The Bar Essentials
Guest post – Kara Newman
For someone who’s not a bartender, I sure spend a lot of time with bar tools. I’m constantly tinkering with cocktail recipes, trying out ones I’ve read about, developing new ideas, or just plain old fixing myself a drink.
Just in time for the holiday entertaining season, here are the tools I can’t live without – everything but the booze you’ll need for making great cocktails at home!
Jigger. If you’re not accustomed to drink recipes, the most baffling part often is that the recipes use ounces, not cups and teaspoons. This nifty little tool measures ounces with ease; the small side holds one ounce, the large side holds two ounces.
Cocktail shaker. Most bar pros use a 2-piece Boston Shaker – which includes a glass mixing cup, plus a spring-loaded hawthorne strainer to strain drinks into the glass.
But I’m not a professional bartender: I’m an amateur and I’m a klutz, which means that I’m prone to broken mixing glasses and spilled drinks. So I prefer this three-piece cobbler shaker, which is indestructible and has the strainer built in. I have a few in various sizes. (I’m told that in Japan, the cobbler shaker is preferred by many bar pros. So if anyone asks, yeah, sure, that’s why I use it.)
Paring knife. Used for everything, from slicing lemons and limes to cutting fancy garnishes to opening stubborn liquor bottles. I love that this one comes with a cover, so I can travel with it.
A few other assorted tools. Arguably, you don’t really need these. But each has a function that improves the drink-making experience. From left to right:
--Lemon zester. Its main function is for garnishes; it creates long elegant lemon peels perfect for curling or twisting, and it does the job better (and more safely) than a standard paring knife.
--Bar spoon. The long handle dives right into cocktail shakers or tall glasses, making stirring or swizzling easy. (Swizzling is when the spoon handle is held between your palms, and you roll the spoon back and forth between them, as opposed to the circular motion of stirring).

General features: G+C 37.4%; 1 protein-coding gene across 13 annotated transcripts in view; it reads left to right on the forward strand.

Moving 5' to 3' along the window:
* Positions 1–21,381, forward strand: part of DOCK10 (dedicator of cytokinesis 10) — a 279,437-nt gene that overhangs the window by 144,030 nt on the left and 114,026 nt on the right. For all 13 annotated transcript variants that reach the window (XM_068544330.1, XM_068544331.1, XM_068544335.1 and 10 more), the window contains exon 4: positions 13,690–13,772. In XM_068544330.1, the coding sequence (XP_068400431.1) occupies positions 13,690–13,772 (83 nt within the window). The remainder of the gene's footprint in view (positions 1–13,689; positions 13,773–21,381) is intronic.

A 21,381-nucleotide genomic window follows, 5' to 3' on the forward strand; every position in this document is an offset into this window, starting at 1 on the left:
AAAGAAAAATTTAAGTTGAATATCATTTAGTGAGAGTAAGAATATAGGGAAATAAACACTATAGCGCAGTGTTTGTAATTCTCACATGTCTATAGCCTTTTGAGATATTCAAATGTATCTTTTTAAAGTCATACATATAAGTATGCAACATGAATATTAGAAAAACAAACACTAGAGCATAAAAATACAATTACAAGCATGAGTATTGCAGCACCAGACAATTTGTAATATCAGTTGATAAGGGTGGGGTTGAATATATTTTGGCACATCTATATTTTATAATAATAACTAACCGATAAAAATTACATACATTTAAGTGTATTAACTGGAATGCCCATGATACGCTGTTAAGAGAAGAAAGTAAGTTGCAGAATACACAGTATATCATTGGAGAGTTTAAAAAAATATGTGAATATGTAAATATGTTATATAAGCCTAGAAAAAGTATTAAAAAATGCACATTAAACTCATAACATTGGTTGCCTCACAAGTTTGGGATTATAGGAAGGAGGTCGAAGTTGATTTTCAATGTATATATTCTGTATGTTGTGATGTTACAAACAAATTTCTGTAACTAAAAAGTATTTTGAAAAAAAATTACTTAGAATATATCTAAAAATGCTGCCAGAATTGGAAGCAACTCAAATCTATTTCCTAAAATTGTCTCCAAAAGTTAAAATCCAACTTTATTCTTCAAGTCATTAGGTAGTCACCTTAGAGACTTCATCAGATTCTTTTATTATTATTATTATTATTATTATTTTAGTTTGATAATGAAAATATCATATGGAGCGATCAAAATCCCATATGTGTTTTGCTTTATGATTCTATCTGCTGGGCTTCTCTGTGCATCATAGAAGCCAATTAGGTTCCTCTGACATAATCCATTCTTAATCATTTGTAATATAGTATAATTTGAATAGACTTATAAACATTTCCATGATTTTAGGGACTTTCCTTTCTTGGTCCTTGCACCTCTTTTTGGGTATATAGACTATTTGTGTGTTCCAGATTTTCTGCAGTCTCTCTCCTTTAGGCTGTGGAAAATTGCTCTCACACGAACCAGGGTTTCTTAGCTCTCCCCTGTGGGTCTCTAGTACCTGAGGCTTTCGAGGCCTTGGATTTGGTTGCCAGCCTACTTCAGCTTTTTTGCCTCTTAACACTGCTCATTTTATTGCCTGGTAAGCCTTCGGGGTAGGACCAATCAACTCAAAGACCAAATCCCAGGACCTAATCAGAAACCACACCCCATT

--Muddler. Sure, I could use the back of a spoon to mash mint leaves. But this blunt instrument gets the job done much more easily and more efficiently. I own other, larger muddlers that look like sawed-off baseball bats, but I prefer this slim version, which gets right in the corners of a cocktail shaker to pulverize stray bits of sugar, herbs or fruit.
Bitters! I love bitters beyond reason, and they finish a drink with aromatics beyond compare. This is only part of my collection. From left to right, these are:
--The Bitter Truth Cocktail Bitters Traveler’s Kit. A collection of miniature bottles. I especially like the Celery Bitters and the spicy Creole Bitters.
--Marilyn’s Simple Son Bitters, from Bitters, Old Men. Limited-edition brisket bitters, created just in time for Passover. No, they don’t taste like meat, but they give a nice little twist of umami. I love a couple of drops dashed into Bourbon.
--Regan’s Orange Bitters No.6.
--Fee Brothers Peach Bitters.
--Sriracha bitters, from Brooklyn Hemispherical Bitters. Wicked spicy, and delicious!
--Bar Keep Baked Apple Bitters. They’re organic, and they smell like fresh apple pie.
--Angostura Aromatic Bitters. If you own only one bottle of bitters, this is the one.
Tide stain remover stick. A new addition to my bar kit, after learning the hard way that Angostura bitters will stain a freshly laundered white t-shirt. After that lesson, let’s just say I needed a drink.
Kara Newman writes about spirits and cocktails for Wine Enthusiast magazine and other publications. She’s currently working on her second cocktail book. Follow her on Twitter: @karanewman or visit her at http://karanewman.wordpress.com